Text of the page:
In the United States, the Food and Drug Administration (FDA) needs to review and approve new medications before they can be used in humans. To receive approval, research studies must be conducted to evaluate safety and effectiveness in human volunteers. Clinical research provides the FDA with this information by testing those medications in a controlled environment and sharing the results.

Seattle Allergy & Asthma Research Institute is a non-profit clinical research center that helps complete these studies, conducting research for companies and other organizations that want to test experimental medications, devices or treatments in the areas of allergy, asthma, and immunological diseases.

The clinical testing of experimental drugs on humans is normally done in four phases. Each successive phase involves a larger number of people. Once the FDA has granted a New Drug Approval (NDA), the medication or treatment becomes able to be prescribed to everyone. After the approval, pharmaceutical companies may conduct additional long term safety studies a.k.a. Phase 4 studies.

For the definition of each of the four phases of clinical testing and for additional information, please visit CenterWatch and ClinicalTrials.gov. Both provide useful resources and information for participants, including ClinicalTrials’ useful glossary of common research terminology.

There are often numerous benefits to participating in a clinical research study, including:

  • Potential to receive a new medication or newly improved medication to treat your condition before it is available to the market
  • High quality medical care by physicians overseeing the studies.
  • Medical visits and lab tests related to the research study are free of charge to qualified participants.
  • Medication/treatment, which might otherwise be costly, is free to qualified participants.
  • Education about the latest research and medical management practices for your condition.
  • Monetary compensation for your time and travel expenses for qualified participants.
  • The opportunity to advance understanding of medical conditions and possible treatments for thousands or even millions of other patients.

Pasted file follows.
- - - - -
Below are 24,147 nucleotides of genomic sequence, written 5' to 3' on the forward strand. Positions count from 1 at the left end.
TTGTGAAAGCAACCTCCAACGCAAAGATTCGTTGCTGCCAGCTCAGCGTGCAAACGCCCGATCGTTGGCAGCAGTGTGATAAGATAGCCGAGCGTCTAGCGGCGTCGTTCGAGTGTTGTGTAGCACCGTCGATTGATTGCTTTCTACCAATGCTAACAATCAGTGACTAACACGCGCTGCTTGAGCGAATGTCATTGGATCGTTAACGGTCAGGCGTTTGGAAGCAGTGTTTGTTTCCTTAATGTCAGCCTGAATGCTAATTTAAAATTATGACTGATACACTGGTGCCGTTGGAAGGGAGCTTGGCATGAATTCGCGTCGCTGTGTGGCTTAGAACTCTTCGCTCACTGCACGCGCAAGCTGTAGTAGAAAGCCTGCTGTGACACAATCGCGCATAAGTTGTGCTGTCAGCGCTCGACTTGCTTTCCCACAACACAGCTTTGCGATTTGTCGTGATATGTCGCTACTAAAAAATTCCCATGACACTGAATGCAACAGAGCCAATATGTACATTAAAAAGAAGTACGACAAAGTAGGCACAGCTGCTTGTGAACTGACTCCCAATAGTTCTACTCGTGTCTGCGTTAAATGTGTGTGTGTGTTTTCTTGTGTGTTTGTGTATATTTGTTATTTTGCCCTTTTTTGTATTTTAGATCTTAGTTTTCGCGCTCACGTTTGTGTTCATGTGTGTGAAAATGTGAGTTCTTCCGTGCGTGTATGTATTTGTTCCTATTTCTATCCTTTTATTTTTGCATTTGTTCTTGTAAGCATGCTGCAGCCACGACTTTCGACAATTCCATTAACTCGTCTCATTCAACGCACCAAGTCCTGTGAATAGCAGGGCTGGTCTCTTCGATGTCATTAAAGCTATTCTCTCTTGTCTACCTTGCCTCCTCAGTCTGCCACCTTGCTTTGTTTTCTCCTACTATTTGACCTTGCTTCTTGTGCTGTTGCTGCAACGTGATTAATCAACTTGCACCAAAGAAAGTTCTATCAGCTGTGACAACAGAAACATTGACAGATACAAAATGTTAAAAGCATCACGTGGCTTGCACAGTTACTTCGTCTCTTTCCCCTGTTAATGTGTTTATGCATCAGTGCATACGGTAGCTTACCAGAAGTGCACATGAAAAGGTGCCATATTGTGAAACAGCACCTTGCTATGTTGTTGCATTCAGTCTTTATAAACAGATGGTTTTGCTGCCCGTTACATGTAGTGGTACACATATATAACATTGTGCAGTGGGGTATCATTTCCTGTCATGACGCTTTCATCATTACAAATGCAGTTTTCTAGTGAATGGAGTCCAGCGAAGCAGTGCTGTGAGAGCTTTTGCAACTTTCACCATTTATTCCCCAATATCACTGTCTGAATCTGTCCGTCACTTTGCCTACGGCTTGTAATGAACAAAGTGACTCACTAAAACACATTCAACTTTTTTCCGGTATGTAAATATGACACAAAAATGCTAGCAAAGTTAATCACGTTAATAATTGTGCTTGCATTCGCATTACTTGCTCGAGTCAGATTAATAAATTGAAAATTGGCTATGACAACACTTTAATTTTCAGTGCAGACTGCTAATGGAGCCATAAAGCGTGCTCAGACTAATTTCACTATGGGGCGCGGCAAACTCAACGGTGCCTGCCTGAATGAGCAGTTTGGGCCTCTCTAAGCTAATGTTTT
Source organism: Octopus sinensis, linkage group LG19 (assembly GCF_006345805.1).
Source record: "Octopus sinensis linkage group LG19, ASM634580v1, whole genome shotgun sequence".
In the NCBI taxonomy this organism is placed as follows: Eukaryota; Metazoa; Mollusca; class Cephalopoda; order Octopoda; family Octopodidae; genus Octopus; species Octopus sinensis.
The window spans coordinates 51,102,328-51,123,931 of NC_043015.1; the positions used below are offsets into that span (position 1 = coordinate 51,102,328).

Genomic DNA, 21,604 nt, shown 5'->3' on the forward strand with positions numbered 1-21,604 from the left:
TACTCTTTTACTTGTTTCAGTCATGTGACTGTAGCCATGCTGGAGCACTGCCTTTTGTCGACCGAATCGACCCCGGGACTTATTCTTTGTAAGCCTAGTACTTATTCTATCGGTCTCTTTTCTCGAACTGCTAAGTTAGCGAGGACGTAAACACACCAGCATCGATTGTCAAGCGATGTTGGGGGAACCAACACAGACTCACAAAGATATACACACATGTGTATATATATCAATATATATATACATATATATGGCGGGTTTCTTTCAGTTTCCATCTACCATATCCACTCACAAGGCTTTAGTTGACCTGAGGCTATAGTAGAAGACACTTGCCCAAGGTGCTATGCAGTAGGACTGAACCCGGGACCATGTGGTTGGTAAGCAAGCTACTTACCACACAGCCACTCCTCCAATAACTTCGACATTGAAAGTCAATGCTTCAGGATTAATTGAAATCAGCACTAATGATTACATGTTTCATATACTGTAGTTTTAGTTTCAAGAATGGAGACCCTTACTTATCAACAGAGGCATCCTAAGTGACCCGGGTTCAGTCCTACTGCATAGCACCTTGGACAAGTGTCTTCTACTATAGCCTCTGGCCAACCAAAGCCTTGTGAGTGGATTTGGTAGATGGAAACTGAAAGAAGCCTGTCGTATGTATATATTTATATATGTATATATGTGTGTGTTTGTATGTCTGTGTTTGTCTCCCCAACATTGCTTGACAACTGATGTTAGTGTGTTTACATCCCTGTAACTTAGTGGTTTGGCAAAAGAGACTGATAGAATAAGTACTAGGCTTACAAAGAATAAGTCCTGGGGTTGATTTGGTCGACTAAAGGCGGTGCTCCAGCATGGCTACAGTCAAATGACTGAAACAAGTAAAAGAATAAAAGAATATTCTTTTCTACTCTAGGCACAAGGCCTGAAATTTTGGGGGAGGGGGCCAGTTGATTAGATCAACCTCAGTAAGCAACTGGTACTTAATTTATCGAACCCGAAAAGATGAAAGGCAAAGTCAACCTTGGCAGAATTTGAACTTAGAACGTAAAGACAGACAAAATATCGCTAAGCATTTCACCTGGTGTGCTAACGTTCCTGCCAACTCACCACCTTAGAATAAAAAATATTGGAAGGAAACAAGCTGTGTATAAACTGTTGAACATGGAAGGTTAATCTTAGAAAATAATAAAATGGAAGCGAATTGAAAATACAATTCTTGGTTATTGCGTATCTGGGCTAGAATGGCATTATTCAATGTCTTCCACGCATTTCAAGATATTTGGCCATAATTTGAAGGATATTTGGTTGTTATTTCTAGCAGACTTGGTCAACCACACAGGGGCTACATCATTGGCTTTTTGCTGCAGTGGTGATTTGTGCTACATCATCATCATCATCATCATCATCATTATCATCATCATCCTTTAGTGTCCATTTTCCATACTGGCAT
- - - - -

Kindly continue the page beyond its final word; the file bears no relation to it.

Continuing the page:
1. Speak with your current physicians and medical caregivers, to determine whether participating conflicts with your current healthcare regimen at all.
  2. Understand the credentials and experience of the individuals and facility conducting the research you’d like to participate in.
  3. Ask the right questions about the trail itself, including:
  • How long will the trial last?
  • Where is the trial being conducted?
  • What treatments will be used and how?
  • What is the main purpose of the trial?
  • How will patient safety be monitored?
  • Are there any risks involved?
  • What are the possible benefits?
  • What are the alternative treatments besides the one being tested in the trial?
  • Who is sponsoring the trial?
  • Do I have to pay for any part of the trial?
  • What happens if I am harmed by the trial?
  • Can I opt to remain on this treatment, even after termination of the trial?

The point of research is to enlighten the scientific community about the treatment and its effects. With any experimental treatment, there will be some risk from the unknown. However, treatments are carefully researched in a laboratory before trials are conducted involving patients. In a Phase 1 trial, researchers may not be able to tell you much about side effects, because they are still studying it and learning. However, you will be told everything they do know, so you can make an educated decision about participating. You will be asked to report all your side effects to the study staff. You may also be asked to keep a diary at home or fill in questionnaires about feeling sick or tired. You can withdraw from a trial at any point.

By Phase 3 trials, more is known about the treatment, so there is less risk of harmful side effects. The risks associated with a particular trial will be discussed with you if you choose to enroll.

You will be closely monitored and your treatment will be stopped if we feel there may be risk for you.